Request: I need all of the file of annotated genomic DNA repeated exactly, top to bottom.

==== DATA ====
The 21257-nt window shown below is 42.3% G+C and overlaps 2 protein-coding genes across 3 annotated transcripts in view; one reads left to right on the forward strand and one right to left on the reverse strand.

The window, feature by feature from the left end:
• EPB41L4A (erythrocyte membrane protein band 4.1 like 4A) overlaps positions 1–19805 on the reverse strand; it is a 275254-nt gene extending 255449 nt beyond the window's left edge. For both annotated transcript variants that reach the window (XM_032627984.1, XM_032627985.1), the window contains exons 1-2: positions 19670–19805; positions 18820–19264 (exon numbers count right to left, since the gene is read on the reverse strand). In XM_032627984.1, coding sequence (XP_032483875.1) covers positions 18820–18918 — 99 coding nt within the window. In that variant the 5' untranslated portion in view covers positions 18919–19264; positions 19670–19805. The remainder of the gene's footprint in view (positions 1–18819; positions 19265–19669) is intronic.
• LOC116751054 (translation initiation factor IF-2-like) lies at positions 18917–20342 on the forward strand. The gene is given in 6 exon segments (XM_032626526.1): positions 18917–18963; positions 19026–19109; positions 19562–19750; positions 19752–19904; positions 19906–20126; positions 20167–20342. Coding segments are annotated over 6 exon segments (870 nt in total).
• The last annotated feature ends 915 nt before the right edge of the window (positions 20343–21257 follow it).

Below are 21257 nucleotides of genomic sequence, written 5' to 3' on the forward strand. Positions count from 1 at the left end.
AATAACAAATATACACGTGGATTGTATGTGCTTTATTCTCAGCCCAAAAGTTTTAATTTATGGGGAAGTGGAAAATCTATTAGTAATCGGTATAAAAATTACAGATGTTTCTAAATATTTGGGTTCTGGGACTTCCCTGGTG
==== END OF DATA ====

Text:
The 21257-nt window shown below is 42.3% G+C and overlaps 2 protein-coding genes across 3 annotated transcripts in view; one reads left to right on the forward strand and one right to left on the reverse strand.

The window, feature by feature from the left end:
• EPB41L4A (erythrocyte membrane protein band 4.1 like 4A) overlaps positions 1–19805 on the reverse strand; it is a 275254-nt gene extending 255449 nt beyond the window's left edge. For both annotated transcript variants that reach the window (XM_032627984.1, XM_032627985.1), the window contains exons 1-2: positions 19670–19805; positions 18820–19264 (exon numbers count right to left, since the gene is read on the reverse strand). In XM_032627984.1, coding sequence (XP_032483875.1) covers positions 18820–18918 — 99 coding nt within the window. In that variant the 5' untranslated portion in view covers positions 18919–19264; positions 19670–19805. The remainder of the gene's footprint in view (positions 1–18819; positions 19265–19669) is intronic.
• LOC116751054 (translation initiation factor IF-2-like) lies at positions 18917–20342 on the forward strand. The gene is given in 6 exon segments (XM_032626526.1): positions 18917–18963; positions 19026–19109; positions 19562–19750; positions 19752–19904; positions 19906–20126; positions 20167–20342. Coding segments are annotated over 6 exon segments (870 nt in total).
• The last annotated feature ends 915 nt before the right edge of the window (positions 20343–21257 follow it).

Below are 21257 nucleotides of genomic sequence, written 5' to 3' on the forward strand. Positions count from 1 at the left end.
AATAACAAATATACACGTGGATTGTATGTGCTTTATTCTCAGCCCAAAAGTTTTAATTTATGGGGAAGTGGAAAATCTATTAGTAATCGGTATAAAAATTACAGATGTTTCTAAATATTTGGGTTCTGGGACTTCCCTGGTG